The arrests occurred around 9:10 p. m. Both suspects were taken to the Gardena police station, booked, and held overnight. The next morning, November 24, defendant was questioned by Detective Lynn. Defendant denied any involvement in the robbery and offered an alibi.

At 8:10 p. m. on the 24th, defendant was taken to the Los Padrinos Juvenile Hall where he was interviewed by Probation Officer Wright. Officer Wright gave defendant Miranda warnings and explained that the results of the interview would bear on the determination of whether or not defendant would be detained and whether juvenile fitness proceedings would be recommended. Defendant agreed to discuss the case and again denied involvement. When, at the end of the interview, Officer Wright announced that he intended to recommend detention and a fitness hearing, defendant replied, "I did this one."

Defendant was detained in custody and a petition under section 650 was filed charging him with armed robbery (Pen.Code, § 211) (par. I) and possession of stolen property, i. e., the pistol (Id., § 496, subd. 1) (par. II). At a subsequent fitness hearing, defendant was found amenable to treatment as a juvenile. In the ensuing jurisdictional hearing, defendant's statement to the probation officer was admitted over objection as evidence of his guilt. The charges contained in paragraph II were dismissed, the allegations of paragraph I were found to be true, and, as noted, defendant appeals from the subsequent wardship adjudication.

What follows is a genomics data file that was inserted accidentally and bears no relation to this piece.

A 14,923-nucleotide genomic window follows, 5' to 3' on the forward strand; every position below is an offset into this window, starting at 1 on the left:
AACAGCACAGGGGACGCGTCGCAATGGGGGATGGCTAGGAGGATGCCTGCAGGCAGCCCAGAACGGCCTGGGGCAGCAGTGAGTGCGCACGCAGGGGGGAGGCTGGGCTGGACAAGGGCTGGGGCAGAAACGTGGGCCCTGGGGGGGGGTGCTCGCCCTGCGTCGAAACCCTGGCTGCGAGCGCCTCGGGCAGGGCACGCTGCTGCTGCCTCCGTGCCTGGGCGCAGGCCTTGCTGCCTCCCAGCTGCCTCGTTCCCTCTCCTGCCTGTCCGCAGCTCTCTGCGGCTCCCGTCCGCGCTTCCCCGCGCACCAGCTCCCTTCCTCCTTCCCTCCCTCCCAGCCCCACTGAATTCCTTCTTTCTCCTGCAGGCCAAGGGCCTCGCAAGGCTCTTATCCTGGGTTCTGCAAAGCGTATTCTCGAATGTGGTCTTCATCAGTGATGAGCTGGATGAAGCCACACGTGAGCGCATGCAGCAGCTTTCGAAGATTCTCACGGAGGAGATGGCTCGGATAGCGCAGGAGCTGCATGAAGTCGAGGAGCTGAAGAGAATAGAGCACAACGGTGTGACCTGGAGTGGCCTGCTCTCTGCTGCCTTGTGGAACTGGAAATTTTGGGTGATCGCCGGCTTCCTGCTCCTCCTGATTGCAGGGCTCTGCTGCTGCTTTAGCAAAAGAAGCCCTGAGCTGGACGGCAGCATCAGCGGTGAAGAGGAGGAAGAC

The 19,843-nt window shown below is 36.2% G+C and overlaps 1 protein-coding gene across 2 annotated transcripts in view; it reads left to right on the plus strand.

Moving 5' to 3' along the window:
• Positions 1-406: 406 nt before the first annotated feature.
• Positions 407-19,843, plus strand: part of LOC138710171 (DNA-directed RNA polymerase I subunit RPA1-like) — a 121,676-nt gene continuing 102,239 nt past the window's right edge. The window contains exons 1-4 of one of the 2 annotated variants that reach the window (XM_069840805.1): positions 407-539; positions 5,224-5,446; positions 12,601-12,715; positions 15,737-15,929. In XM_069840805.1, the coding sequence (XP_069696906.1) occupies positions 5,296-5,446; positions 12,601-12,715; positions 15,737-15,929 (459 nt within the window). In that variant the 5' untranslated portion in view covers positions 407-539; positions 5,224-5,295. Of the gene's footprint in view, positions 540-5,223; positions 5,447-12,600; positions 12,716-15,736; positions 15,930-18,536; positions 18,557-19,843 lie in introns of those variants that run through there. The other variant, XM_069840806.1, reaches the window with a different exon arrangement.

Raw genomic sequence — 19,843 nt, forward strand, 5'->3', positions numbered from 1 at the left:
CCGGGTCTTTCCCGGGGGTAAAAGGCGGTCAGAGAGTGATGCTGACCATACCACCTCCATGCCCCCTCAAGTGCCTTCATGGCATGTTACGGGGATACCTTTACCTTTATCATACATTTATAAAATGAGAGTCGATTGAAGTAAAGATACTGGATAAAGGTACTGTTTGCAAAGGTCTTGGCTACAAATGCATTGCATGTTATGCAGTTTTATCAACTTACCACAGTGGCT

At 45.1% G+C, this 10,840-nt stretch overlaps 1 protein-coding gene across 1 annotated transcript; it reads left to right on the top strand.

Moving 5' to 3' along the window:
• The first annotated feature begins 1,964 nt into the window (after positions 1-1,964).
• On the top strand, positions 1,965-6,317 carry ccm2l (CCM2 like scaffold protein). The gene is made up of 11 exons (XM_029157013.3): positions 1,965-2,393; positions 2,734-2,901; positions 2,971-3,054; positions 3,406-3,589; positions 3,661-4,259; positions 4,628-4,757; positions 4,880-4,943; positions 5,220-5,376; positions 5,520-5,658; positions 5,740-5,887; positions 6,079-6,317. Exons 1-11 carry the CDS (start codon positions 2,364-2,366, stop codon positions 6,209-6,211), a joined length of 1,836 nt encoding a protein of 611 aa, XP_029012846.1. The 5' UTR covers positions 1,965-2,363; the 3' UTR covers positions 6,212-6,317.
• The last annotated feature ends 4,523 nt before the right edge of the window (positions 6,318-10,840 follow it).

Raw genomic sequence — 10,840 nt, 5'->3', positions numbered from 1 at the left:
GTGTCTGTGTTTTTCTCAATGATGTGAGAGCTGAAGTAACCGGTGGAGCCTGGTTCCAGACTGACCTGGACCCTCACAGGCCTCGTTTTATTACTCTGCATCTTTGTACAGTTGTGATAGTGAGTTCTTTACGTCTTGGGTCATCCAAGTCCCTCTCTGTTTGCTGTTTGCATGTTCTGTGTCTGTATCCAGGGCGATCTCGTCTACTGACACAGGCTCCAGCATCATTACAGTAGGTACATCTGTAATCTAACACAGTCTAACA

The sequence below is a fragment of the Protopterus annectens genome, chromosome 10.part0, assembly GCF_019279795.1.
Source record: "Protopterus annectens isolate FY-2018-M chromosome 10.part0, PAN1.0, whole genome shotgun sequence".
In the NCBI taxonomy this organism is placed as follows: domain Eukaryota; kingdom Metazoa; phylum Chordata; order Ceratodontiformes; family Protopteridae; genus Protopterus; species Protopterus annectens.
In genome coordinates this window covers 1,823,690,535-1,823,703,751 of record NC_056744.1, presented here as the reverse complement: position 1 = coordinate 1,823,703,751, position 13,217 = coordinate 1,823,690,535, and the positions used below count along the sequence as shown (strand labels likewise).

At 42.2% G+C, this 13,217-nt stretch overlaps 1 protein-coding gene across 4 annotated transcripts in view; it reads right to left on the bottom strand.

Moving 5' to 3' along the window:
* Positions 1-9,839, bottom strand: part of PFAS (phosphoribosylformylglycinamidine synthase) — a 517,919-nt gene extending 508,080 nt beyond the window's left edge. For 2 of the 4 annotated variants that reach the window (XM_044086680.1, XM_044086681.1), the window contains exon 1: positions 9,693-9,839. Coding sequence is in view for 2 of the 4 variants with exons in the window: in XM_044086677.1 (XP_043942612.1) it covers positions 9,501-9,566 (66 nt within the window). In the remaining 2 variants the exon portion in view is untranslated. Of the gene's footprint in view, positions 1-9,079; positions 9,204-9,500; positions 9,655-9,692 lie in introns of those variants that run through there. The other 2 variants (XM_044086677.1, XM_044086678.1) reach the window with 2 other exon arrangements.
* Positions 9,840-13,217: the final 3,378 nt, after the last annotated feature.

Defendant contends that statements by a juvenile to a probation officer are inadmissible in any subsequent proceeding as confessions or admissions of guilt, or for purposes of impeachment. We agree that the statement in question should have been excluded.

Section 626 affords several options to a peace officer who takes a minor into custody: he may release the minor outright (subd. (a)) or upon a written promise to appear (subd. (b)), or "without unnecessary delay" he may deliver custody of the minor to the probation officer (subd. (c)). If the minor is brought to a probation officer, the latter must investigate the need for further detention, and must release the minor unless specific circumstances are found. ( § 628.) At the time here relevant the probation officer was also charged with filing a wardship petition on any minor he detained (former § 630); the probation department has further responsibility to recommend a hearing on the issue of transfer to adult court. ( § 707.)